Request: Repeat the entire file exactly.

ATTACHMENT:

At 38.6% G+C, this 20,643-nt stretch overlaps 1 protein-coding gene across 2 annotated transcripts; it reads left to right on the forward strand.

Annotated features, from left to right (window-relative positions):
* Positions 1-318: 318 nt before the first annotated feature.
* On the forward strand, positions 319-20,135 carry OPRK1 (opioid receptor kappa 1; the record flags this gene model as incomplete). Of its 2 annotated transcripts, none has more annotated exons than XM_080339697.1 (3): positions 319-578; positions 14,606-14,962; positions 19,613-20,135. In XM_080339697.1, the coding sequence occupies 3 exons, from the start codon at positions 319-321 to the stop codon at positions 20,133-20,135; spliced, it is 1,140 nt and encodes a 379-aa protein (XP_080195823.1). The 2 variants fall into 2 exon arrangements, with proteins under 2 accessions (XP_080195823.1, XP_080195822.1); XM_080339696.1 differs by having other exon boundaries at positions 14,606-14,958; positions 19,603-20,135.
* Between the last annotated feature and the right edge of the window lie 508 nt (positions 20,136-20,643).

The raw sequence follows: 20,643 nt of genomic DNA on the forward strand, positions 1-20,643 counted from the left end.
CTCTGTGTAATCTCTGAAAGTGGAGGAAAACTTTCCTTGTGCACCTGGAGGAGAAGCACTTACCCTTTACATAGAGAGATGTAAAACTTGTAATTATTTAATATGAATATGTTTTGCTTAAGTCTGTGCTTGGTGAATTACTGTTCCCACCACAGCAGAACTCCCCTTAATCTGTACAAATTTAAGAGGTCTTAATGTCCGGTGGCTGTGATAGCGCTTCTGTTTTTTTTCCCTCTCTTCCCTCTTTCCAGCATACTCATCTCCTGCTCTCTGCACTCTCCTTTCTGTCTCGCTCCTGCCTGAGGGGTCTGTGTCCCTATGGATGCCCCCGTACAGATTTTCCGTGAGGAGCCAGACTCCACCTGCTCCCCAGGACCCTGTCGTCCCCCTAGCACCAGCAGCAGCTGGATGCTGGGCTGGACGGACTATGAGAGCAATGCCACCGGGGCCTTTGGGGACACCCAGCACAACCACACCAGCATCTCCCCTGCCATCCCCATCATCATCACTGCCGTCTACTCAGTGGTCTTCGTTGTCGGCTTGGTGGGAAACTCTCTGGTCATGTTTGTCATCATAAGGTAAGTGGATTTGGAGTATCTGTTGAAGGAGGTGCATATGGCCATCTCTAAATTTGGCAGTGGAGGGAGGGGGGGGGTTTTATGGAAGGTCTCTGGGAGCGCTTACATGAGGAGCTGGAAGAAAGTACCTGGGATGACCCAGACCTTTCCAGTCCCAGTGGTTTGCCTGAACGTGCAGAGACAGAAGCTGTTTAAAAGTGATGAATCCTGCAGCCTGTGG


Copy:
At 38.6% G+C, this 20,643-nt stretch overlaps 1 protein-coding gene across 2 annotated transcripts; it reads left to right on the forward strand.

Annotated features, from left to right (window-relative positions):
* Positions 1-318: 318 nt before the first annotated feature.
* On the forward strand, positions 319-20,135 carry OPRK1 (opioid receptor kappa 1; the record flags this gene model as incomplete). Of its 2 annotated transcripts, none has more annotated exons than XM_080339697.1 (3): positions 319-578; positions 14,606-14,962; positions 19,613-20,135. In XM_080339697.1, the coding sequence occupies 3 exons, from the start codon at positions 319-321 to the stop codon at positions 20,133-20,135; spliced, it is 1,140 nt and encodes a 379-aa protein (XP_080195823.1). The 2 variants fall into 2 exon arrangements, with proteins under 2 accessions (XP_080195823.1, XP_080195822.1); XM_080339696.1 differs by having other exon boundaries at positions 14,606-14,958; positions 19,603-20,135.
* Between the last annotated feature and the right edge of the window lie 508 nt (positions 20,136-20,643).

The raw sequence follows: 20,643 nt of genomic DNA on the forward strand, positions 1-20,643 counted from the left end.
CTCTGTGTAATCTCTGAAAGTGGAGGAAAACTTTCCTTGTGCACCTGGAGGAGAAGCACTTACCCTTTACATAGAGAGATGTAAAACTTGTAATTATTTAATATGAATATGTTTTGCTTAAGTCTGTGCTTGGTGAATTACTGTTCCCACCACAGCAGAACTCCCCTTAATCTGTACAAATTTAAGAGGTCTTAATGTCCGGTGGCTGTGATAGCGCTTCTGTTTTTTTTCCCTCTCTTCCCTCTTTCCAGCATACTCATCTCCTGCTCTCTGCACTCTCCTTTCTGTCTCGCTCCTGCCTGAGGGGTCTGTGTCCCTATGGATGCCCCCGTACAGATTTTCCGTGAGGAGCCAGACTCCACCTGCTCCCCAGGACCCTGTCGTCCCCCTAGCACCAGCAGCAGCTGGATGCTGGGCTGGACGGACTATGAGAGCAATGCCACCGGGGCCTTTGGGGACACCCAGCACAACCACACCAGCATCTCCCCTGCCATCCCCATCATCATCACTGCCGTCTACTCAGTGGTCTTCGTTGTCGGCTTGGTGGGAAACTCTCTGGTCATGTTTGTCATCATAAGGTAAGTGGATTTGGAGTATCTGTTGAAGGAGGTGCATATGGCCATCTCTAAATTTGGCAGTGGAGGGAGGGGGGGGGTTTTATGGAAGGTCTCTGGGAGCGCTTACATGAGGAGCTGGAAGAAAGTACCTGGGATGACCCAGACCTTTCCAGTCCCAGTGGTTTGCCTGAACGTGCAGAGACAGAAGCTGTTTAAAAGTGATGAATCCTGCAGCCTGTGG